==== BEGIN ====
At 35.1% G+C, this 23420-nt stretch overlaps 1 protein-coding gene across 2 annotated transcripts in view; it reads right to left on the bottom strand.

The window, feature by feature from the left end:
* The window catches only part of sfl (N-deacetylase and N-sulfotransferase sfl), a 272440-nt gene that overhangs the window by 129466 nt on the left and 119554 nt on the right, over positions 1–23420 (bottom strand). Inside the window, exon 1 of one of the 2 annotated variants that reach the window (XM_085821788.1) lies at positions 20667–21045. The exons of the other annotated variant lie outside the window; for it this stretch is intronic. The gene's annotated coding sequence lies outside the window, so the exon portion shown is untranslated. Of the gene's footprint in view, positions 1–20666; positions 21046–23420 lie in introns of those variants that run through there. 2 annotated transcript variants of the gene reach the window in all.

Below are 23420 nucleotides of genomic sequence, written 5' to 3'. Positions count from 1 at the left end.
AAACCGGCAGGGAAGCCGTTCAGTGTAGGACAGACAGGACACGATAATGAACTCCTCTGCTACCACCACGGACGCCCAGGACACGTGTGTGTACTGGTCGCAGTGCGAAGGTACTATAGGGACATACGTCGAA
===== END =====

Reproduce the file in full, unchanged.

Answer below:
At 35.1% G+C, this 23420-nt stretch overlaps 1 protein-coding gene across 2 annotated transcripts in view; it reads right to left on the bottom strand.

The window, feature by feature from the left end:
* The window catches only part of sfl (N-deacetylase and N-sulfotransferase sfl), a 272440-nt gene that overhangs the window by 129466 nt on the left and 119554 nt on the right, over positions 1–23420 (bottom strand). Inside the window, exon 1 of one of the 2 annotated variants that reach the window (XM_085821788.1) lies at positions 20667–21045. The exons of the other annotated variant lie outside the window; for it this stretch is intronic. The gene's annotated coding sequence lies outside the window, so the exon portion shown is untranslated. Of the gene's footprint in view, positions 1–20666; positions 21046–23420 lie in introns of those variants that run through there. 2 annotated transcript variants of the gene reach the window in all.

Below are 23420 nucleotides of genomic sequence, written 5' to 3'. Positions count from 1 at the left end.
AAACCGGCAGGGAAGCCGTTCAGTGTAGGACAGACAGGACACGATAATGAACTCCTCTGCTACCACCACGGACGCCCAGGACACGTGTGTGTACTGGTCGCAGTGCGAAGGTACTATAGGGACATACGTCGAA